MSP: In the past few days astronomers have released news of the apparent discovery of an earth-like planet 20 light years distant. If it turns out to be true, and it turns out that there is life on this planet, I see that religions will have to reconcile this discovery with their faiths. At the same time, The Vatican’s head astronomer claims he will Christen any willing extraterrestrial being who arrives on earth. Whether or not this finding holds any water, what do you think are the implications of this potential discovery for organised religions? Are organised religions worried about the potential for the discovery of alien life?

ECS: Some are, some aren’t. As you note, Catholics no longer feel threatened that Earth isn’t the center of the universe, and the only place where God’s providence is supposed to play out. Biblical literalists, on the other hand, refuse to accept any possibility of life elsewhere in the Universe. This issue arose in 1996 when there was a question over whether organic substances from a meteorite from Mars had originated from living organisms or non-living chemical reactions. The consensus tended towards the latter, but the mere possibility of life elsewhere in the solar system generated many interviews of religious leaders. They split along predictable lines, with literalists flatly denying even the possibility of life elsewhere and moderate denominations being intrigued by the idea.

MSP: Would the discovery of extraterrestrial intelligence have an effect on anthropology? What do you think the greatest effect would be?

ECS: Alas, the effect would probably be pretty minor, since communicating with any intelligent life would take so long that a question would have to be asked by one anthropologist (“how do you reckon kinship?”) and be answered to his descendant thousands of years hence!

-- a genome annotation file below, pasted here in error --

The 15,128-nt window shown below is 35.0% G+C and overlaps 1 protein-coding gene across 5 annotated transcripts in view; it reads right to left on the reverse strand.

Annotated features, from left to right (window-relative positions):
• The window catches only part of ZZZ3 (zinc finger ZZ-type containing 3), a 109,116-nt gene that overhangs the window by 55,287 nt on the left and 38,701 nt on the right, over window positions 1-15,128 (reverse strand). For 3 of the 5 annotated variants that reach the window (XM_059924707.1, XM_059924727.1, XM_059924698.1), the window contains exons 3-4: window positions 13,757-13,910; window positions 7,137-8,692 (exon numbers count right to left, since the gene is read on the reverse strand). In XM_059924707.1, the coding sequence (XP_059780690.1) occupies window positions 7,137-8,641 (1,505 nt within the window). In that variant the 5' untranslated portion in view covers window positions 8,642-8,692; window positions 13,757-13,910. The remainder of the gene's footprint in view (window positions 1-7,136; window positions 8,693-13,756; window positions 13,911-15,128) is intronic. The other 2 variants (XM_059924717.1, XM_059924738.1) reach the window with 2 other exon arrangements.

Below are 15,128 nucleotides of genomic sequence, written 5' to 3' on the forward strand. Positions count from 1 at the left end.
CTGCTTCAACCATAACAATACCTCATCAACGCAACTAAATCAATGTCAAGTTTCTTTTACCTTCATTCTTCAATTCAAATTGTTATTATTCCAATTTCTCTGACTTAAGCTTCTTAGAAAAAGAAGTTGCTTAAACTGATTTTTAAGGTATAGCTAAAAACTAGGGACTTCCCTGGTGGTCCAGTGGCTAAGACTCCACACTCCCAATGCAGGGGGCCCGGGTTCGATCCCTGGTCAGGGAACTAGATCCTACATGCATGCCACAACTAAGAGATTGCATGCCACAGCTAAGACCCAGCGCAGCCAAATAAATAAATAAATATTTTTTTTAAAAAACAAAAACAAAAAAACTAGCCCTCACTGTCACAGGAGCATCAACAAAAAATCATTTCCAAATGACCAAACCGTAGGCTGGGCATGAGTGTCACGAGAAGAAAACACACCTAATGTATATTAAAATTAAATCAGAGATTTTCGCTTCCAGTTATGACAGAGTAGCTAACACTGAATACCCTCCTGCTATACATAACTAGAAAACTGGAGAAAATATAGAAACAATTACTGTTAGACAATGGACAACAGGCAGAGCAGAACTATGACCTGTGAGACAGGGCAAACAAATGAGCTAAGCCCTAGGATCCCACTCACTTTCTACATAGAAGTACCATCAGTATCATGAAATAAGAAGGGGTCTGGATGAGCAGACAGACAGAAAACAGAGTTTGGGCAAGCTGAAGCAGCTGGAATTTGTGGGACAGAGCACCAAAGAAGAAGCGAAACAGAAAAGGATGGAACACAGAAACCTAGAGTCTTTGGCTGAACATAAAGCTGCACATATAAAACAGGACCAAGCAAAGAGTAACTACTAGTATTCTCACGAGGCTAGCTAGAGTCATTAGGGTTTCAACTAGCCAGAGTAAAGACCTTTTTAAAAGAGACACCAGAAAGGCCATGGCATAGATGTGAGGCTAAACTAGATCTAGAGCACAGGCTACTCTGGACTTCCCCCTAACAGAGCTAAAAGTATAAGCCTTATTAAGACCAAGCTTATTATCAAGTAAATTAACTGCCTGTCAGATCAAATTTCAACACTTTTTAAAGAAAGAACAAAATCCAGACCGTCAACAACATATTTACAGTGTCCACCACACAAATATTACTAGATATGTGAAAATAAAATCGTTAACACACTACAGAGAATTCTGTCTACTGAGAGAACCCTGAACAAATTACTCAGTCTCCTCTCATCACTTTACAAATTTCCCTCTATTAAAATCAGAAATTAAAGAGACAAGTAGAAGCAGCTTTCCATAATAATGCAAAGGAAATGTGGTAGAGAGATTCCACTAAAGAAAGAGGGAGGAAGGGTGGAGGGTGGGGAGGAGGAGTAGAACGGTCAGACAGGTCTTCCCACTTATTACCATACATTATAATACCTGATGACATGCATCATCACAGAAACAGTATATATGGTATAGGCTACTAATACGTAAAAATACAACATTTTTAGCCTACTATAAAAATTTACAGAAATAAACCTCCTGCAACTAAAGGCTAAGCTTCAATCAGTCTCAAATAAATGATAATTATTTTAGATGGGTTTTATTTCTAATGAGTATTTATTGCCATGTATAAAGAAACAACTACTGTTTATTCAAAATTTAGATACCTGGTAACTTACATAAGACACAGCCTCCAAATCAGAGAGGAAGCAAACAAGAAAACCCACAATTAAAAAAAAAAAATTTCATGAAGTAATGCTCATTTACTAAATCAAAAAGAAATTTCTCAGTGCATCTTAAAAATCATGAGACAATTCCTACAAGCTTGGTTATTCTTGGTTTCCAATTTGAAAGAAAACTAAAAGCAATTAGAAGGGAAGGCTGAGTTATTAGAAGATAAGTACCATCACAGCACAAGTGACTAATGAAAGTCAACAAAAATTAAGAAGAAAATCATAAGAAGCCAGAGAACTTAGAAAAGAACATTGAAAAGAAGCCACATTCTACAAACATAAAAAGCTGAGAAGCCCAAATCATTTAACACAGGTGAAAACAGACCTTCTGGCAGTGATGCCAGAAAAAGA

MP: Recently I have become interested in the future of humanity, mostly in the areas of longevity, overpopulation, famine and medicine. Also very interesting at the moment are the predictions that, at the current rate of technological advances, we may have the ability of significantly increasong human longevity in the next 20 years. This is what makes me want to continue to fight for our combined futures as human beings. What, if anything, excites you about the future of humanity?

ECS: The possibility that we will be able to end war, hunger, and want, and reduce illness, while still coexisting with other organisms on the planet in a sustainable way. That would be a true testimonial to humankind’s ability to reason and organize.

MSP: The human population has skyrocketed with the advent of certain technologies. Some say that the human race will reach 9 billion by 2050. This poses several threats to humankind including supply of food, water and medicines, as well as the potential for civil unrest and wars over land. What do you think are the biggest challenges we face, and what do you see as the solutions?

ECS: I am not an expert on this topic, although they exist. But it seems reasonable to me that increasing the human population on the planet will place stress on all resources, and probably the first will be clean water, which already is in short supply in too many parts of the world.

MSP: You are a keynote speaker at The Amazing Meeting in Sydney next month. I can’t attend unfortunately, but I know a lot of people who are going. Without giving too much, what do you have planned for the conference? What do you look most forward to at The Amazing Meeting?

ECS: Returning to Australia and seeing old friends and meeting new ones! My husband will accompany me and we plan to take some vacation time before the conference.

Thank you so much Eugenie for taking the time to answer my questions. Eugenie is the director of the National Center for Science Education and will be a keynote speaker at The Amazing Meeting Australia in Sydney on November 26-28.

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1 Comment

  1. Thanks for this. I first came across Eugenie a while back when she participated in a written debate with creationist Ray Comfort over his republishing of “On the Origin of Species”.

    She had better arguments by far, and I learned a few things, Comfort didn’t really engage her arguments at all.

    As I recall, her writing was pointed but gracious which is important to me.

    Nice one :)

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  1. The Prominent People Project, Eugenie Scott and the process of evolution « Homologous Legs - [...] Here’s my question and her response, from Martin’s interview: [...]